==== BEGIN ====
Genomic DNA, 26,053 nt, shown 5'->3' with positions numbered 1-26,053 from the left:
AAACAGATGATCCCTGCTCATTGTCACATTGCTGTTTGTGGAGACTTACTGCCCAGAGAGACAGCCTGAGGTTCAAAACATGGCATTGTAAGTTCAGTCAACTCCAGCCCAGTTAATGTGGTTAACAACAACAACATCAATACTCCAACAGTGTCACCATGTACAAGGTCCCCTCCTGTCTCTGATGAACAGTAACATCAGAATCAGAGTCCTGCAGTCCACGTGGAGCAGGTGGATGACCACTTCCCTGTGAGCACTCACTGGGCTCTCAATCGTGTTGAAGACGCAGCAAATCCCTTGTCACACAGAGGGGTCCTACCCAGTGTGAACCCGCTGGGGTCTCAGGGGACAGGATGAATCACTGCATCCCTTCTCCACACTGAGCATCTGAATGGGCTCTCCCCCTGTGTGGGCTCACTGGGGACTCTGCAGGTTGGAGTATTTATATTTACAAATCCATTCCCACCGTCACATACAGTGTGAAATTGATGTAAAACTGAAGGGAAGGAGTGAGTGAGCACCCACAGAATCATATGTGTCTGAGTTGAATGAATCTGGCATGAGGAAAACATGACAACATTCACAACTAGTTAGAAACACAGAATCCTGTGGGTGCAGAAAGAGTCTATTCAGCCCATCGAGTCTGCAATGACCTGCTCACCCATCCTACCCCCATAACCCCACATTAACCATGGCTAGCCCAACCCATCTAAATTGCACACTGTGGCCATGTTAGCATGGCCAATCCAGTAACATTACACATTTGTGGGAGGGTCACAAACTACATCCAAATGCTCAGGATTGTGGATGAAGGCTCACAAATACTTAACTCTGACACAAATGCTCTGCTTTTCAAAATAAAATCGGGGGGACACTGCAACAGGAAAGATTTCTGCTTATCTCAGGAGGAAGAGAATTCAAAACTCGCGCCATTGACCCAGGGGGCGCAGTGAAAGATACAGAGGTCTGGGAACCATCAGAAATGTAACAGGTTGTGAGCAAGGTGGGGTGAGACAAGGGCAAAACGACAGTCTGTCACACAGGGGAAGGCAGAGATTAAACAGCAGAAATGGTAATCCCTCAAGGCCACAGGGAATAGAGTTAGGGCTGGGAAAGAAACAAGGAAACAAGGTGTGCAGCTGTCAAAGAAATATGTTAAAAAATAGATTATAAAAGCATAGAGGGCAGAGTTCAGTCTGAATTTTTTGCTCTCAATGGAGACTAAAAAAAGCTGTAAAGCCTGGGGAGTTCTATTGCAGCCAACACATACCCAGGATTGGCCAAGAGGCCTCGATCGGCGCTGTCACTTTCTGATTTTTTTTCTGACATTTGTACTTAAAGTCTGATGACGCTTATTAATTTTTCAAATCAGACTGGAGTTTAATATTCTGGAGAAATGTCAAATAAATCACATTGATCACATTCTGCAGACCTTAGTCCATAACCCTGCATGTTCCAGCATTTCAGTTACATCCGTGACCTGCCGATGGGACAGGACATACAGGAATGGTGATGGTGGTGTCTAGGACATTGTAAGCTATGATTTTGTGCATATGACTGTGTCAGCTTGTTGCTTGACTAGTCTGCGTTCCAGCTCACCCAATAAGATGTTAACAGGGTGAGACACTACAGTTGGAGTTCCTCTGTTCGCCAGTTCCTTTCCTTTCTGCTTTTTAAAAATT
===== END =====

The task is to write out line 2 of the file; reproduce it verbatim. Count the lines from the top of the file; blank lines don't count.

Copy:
AAACAGATGATCCCTGCTCATTGTCACATTGCTGTTTGTGGAGACTTACTGCCCAGAGAGACAGCCTGAGGTTCAAAACATGGCATTGTAAGTTCAGTCAACTCCAGCCCAGTTAATGTGGTTAACAACAACAACATCAATACTCCAACAGTGTCACCATGTACAAGGTCCCCTCCTGTCTCTGATGAACAGTAACATCAGAATCAGAGTCCTGCAGTCCACGTGGAGCAGGTGGATGACCACTTCCCTGTGAGCACTCACTGGGCTCTCAATCGTGTTGAAGACGCAGCAAATCCCTTGTCACACAGAGGGGTCCTACCCAGTGTGAACCCGCTGGGGTCTCAGGGGACAGGATGAATCACTGCATCCCTTCTCCACACTGAGCATCTGAATGGGCTCTCCCCCTGTGTGGGCTCACTGGGGACTCTGCAGGTTGGAGTATTTATATTTACAAATCCATTCCCACCGTCACATACAGTGTGAAATTGATGTAAAACTGAAGGGAAGGAGTGAGTGAGCACCCACAGAATCATATGTGTCTGAGTTGAATGAATCTGGCATGAGGAAAACATGACAACATTCACAACTAGTTAGAAACACAGAATCCTGTGGGTGCAGAAAGAGTCTATTCAGCCCATCGAGTCTGCAATGACCTGCTCACCCATCCTACCCCCATAACCCCACATTAACCATGGCTAGCCCAACCCATCTAAATTGCACACTGTGGCCATGTTAGCATGGCCAATCCAGTAACATTACACATTTGTGGGAGGGTCACAAACTACATCCAAATGCTCAGGATTGTGGATGAAGGCTCACAAATACTTAACTCTGACACAAATGCTCTGCTTTTCAAAATAAAATCGGGGGGACACTGCAACAGGAAAGATTTCTGCTTATCTCAGGAGGAAGAGAATTCAAAACTCGCGCCATTGACCCAGGGGGCGCAGTGAAAGATACAGAGGTCTGGGAACCATCAGAAATGTAACAGGTTGTGAGCAAGGTGGGGTGAGACAAGGGCAAAACGACAGTCTGTCACACAGGGGAAGGCAGAGATTAAACAGCAGAAATGGTAATCCCTCAAGGCCACAGGGAATAGAGTTAGGGCTGGGAAAGAAACAAGGAAACAAGGTGTGCAGCTGTCAAAGAAATATGTTAAAAAATAGATTATAAAAGCATAGAGGGCAGAGTTCAGTCTGAATTTTTTGCTCTCAATGGAGACTAAAAAAAGCTGTAAAGCCTGGGGAGTTCTATTGCAGCCAACACATACCCAGGATTGGCCAAGAGGCCTCGATCGGCGCTGTCACTTTCTGATTTTTTTTCTGACATTTGTACTTAAAGTCTGATGACGCTTATTAATTTTTCAAATCAGACTGGAGTTTAATATTCTGGAGAAATGTCAAATAAATCACATTGATCACATTCTGCAGACCTTAGTCCATAACCCTGCATGTTCCAGCATTTCAGTTACATCCGTGACCTGCCGATGGGACAGGACATACAGGAATGGTGATGGTGGTGTCTAGGACATTGTAAGCTATGATTTTGTGCATATGACTGTGTCAGCTTGTTGCTTGACTAGTCTGCGTTCCAGCTCACCCAATAAGATGTTAACAGGGTGAGACACTACAGTTGGAGTTCCTCTGTTCGCCAGTTCCTTTCCTTTCTGCTTTTTAAAAATT